Monday through Friday, WFAA's News 8 Update at 10 p.m. posted an 8.1/13. The station's late news improved on its network lead-in 11 nights during sweeps, while the CBS news station improved on only two nights dropping from an average of an 18 share lead-in to a 13.

"The fact that WFAA increases audience more times than not--that is a statistic the market has gotten used to," said Clements. "Other stations fall off, while WFAA increases."

Clements said it is worth note that NBC and CBS network prime time programming in the market is up 6% and 14% respectively over a year ago, while ABC remains challenged, down 5% from 2003 and 20% from February 2004.

"ABC's recent programming struggles certainly present us with a challenge," said Clements. "We begin from a much lower starting point than some of the other affiliates in the market when it comes to lead-in programming. Everyone knows that a strong network lead-in is a huge boost in driving the number of a late local newscast. The station that has the highest lead in the market, a 50% share advantage over WFAA, we tie them at 10 p.m. That speaks to the loyalty that viewers have for WFAA."

The station was recently honored with a prestigious Sidney Hillman Foundation Television Award for "State of Denial," a stinging News 8 Investigates look inside the workers' compensation system in Texas amid growing evidence of corruption mounting within a system in crisis.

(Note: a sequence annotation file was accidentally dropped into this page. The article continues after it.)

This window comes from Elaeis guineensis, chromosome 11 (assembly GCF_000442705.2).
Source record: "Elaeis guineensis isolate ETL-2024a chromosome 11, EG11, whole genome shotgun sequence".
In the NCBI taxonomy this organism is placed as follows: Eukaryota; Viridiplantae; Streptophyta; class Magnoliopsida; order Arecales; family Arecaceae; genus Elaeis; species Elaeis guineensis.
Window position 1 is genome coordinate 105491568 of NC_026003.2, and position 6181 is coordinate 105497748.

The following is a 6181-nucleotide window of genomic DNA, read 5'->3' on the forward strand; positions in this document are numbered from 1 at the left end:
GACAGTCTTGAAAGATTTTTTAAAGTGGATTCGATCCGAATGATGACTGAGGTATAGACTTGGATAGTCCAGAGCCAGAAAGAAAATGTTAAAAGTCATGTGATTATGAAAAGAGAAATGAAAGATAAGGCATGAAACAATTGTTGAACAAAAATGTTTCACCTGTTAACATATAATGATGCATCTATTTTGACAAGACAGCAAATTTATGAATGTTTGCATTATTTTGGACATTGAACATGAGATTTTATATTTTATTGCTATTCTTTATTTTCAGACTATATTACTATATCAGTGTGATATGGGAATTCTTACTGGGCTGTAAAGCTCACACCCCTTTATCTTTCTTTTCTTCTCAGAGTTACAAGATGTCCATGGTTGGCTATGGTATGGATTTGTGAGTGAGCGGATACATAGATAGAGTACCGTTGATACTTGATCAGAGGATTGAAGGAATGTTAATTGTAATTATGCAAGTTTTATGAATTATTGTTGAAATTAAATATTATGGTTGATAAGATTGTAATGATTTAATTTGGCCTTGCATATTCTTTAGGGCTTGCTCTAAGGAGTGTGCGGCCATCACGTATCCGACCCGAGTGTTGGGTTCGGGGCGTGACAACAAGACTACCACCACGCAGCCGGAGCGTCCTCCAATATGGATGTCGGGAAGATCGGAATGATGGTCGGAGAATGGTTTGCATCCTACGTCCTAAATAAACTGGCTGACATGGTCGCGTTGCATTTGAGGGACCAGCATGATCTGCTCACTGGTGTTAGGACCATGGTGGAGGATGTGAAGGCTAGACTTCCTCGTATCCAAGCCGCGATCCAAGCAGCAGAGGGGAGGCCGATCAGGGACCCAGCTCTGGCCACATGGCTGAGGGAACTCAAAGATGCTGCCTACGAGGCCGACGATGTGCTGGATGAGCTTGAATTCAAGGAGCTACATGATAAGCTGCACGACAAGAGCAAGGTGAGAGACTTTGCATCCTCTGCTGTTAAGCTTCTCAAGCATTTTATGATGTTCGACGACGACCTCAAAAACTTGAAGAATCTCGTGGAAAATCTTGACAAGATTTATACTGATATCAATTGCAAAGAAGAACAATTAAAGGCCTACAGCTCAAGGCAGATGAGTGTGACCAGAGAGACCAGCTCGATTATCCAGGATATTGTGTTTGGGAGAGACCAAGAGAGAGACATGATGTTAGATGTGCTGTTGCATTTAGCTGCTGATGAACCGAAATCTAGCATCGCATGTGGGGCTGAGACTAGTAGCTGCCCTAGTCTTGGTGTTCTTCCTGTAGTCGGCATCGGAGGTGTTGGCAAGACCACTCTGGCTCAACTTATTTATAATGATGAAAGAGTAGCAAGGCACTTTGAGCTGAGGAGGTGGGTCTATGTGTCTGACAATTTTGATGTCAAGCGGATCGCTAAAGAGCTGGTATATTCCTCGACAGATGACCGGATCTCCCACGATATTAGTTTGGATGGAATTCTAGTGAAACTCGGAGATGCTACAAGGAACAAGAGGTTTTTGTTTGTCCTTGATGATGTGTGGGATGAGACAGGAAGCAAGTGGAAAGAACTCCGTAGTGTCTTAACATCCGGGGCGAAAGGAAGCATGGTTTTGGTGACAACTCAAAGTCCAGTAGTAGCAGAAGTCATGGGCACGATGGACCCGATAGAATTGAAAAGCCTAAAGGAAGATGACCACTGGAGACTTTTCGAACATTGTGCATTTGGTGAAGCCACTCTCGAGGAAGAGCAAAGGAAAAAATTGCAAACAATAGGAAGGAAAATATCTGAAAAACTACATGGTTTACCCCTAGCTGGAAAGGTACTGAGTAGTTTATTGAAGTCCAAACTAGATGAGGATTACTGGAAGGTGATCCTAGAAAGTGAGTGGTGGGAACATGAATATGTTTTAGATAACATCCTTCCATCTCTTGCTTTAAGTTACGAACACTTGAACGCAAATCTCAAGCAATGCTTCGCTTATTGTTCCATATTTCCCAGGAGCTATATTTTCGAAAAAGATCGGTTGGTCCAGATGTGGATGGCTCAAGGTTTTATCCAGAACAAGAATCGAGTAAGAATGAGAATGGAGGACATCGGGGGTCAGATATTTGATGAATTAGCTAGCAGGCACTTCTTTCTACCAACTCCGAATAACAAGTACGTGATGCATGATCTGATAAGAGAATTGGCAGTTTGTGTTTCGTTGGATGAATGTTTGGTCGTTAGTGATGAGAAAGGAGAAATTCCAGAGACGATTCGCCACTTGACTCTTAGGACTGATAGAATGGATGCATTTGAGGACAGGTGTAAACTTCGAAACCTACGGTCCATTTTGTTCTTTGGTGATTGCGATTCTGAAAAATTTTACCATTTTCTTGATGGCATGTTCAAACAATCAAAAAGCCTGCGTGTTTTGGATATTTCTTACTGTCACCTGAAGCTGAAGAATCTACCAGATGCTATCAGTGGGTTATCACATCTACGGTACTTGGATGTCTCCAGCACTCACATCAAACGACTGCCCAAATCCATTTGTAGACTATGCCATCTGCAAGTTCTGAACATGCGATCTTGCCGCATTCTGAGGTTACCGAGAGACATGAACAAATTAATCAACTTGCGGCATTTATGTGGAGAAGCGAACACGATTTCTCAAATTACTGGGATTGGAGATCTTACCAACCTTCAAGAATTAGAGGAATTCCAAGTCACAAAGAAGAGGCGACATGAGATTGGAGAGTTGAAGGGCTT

The Hillman Foundation singled out the report as work that "represents the best tradition of journalism for the public good--journalists who doggedly pursue serious flaws in a system designed to protect the most vulnerable citizens. It also represents a local news station committed to serious journalism, not just sensationalism. (Brett) Shipp, (Mark) Smith and (Kraig) Kirchem at WFAA have given a voice to the viewers they serve, exposed blatant injustice and galvanized the reform movement of the workers' compensation system."

Since 1950, the Sidney Hillman Foundation has recognized journalists, writers and public figures that pursue social justice and public policy for the common good. Annual awards are given in the categories including books, newspaper and magazine reporting, film and broadcast journalism and photojournalism. Other 2004 Hillman honorees include The Los Angeles Times, The New York Times, Frontline and The New Yorker.

About WFAA
WFAA-TV is part of Belo Corp. (NYSE:BLC). Belo is one of the nation's largest media companies with a diversified group of market-leading television, newspaper, cable and interactive media assets. A Fortune 1000 company with approximately 7,800 employees and $1.4 billion in annual revenues, Belo operates news and information franchises in some of America's most dynamic markets and regions, including Texas, the Northwest, the Southwest, Rhode Island, and the Mid-Atlantic region. Based in Dallas, Belo owns 19 television stations (six in the top 16 markets) reaching 13.7 percent of U.S. television households; owns or operates nine cable news channels; and manages one television station through a local marketing agreement. Belo publishes four daily newspapers: The Dallas Morning News, The Providence Journal, The Press-Enterprise (Riverside, CA) and the Denton Record-Chronicle (Denton, TX). Belo Interactive's new media businesses include 34 Web sites, several interactive alliances, and a broad range of Internet-based products. For more information, contact David Muscari, vice president/strategic alliances at 214.977.6490. Additional information, including earnings releases, is available online at